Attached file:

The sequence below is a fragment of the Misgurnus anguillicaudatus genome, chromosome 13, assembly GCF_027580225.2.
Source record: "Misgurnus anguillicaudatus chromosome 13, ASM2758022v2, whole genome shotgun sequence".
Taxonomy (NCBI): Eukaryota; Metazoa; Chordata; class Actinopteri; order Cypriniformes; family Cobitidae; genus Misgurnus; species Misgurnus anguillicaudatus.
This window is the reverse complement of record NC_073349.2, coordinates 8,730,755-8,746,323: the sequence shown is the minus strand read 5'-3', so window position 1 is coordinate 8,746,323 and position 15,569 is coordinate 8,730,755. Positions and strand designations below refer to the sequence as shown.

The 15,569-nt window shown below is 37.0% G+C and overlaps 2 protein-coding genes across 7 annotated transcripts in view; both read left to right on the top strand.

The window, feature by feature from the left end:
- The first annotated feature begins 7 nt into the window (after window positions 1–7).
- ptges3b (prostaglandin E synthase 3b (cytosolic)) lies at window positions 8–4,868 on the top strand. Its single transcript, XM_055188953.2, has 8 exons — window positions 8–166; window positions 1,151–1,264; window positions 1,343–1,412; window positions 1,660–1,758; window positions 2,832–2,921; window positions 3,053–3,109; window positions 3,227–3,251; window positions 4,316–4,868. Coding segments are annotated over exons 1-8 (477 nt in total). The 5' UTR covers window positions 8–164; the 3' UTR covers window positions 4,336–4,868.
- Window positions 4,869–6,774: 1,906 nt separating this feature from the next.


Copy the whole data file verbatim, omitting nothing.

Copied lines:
The sequence below is a fragment of the Misgurnus anguillicaudatus genome, chromosome 13, assembly GCF_027580225.2.
Source record: "Misgurnus anguillicaudatus chromosome 13, ASM2758022v2, whole genome shotgun sequence".
Taxonomy (NCBI): Eukaryota; Metazoa; Chordata; class Actinopteri; order Cypriniformes; family Cobitidae; genus Misgurnus; species Misgurnus anguillicaudatus.
This window is the reverse complement of record NC_073349.2, coordinates 8,730,755-8,746,323: the sequence shown is the minus strand read 5'-3', so window position 1 is coordinate 8,746,323 and position 15,569 is coordinate 8,730,755. Positions and strand designations below refer to the sequence as shown.

The 15,569-nt window shown below is 37.0% G+C and overlaps 2 protein-coding genes across 7 annotated transcripts in view; both read left to right on the top strand.

The window, feature by feature from the left end:
- The first annotated feature begins 7 nt into the window (after window positions 1–7).
- ptges3b (prostaglandin E synthase 3b (cytosolic)) lies at window positions 8–4,868 on the top strand. Its single transcript, XM_055188953.2, has 8 exons — window positions 8–166; window positions 1,151–1,264; window positions 1,343–1,412; window positions 1,660–1,758; window positions 2,832–2,921; window positions 3,053–3,109; window positions 3,227–3,251; window positions 4,316–4,868. Coding segments are annotated over exons 1-8 (477 nt in total). The 5' UTR covers window positions 8–164; the 3' UTR covers window positions 4,336–4,868.
- Window positions 4,869–6,774: 1,906 nt separating this feature from the next.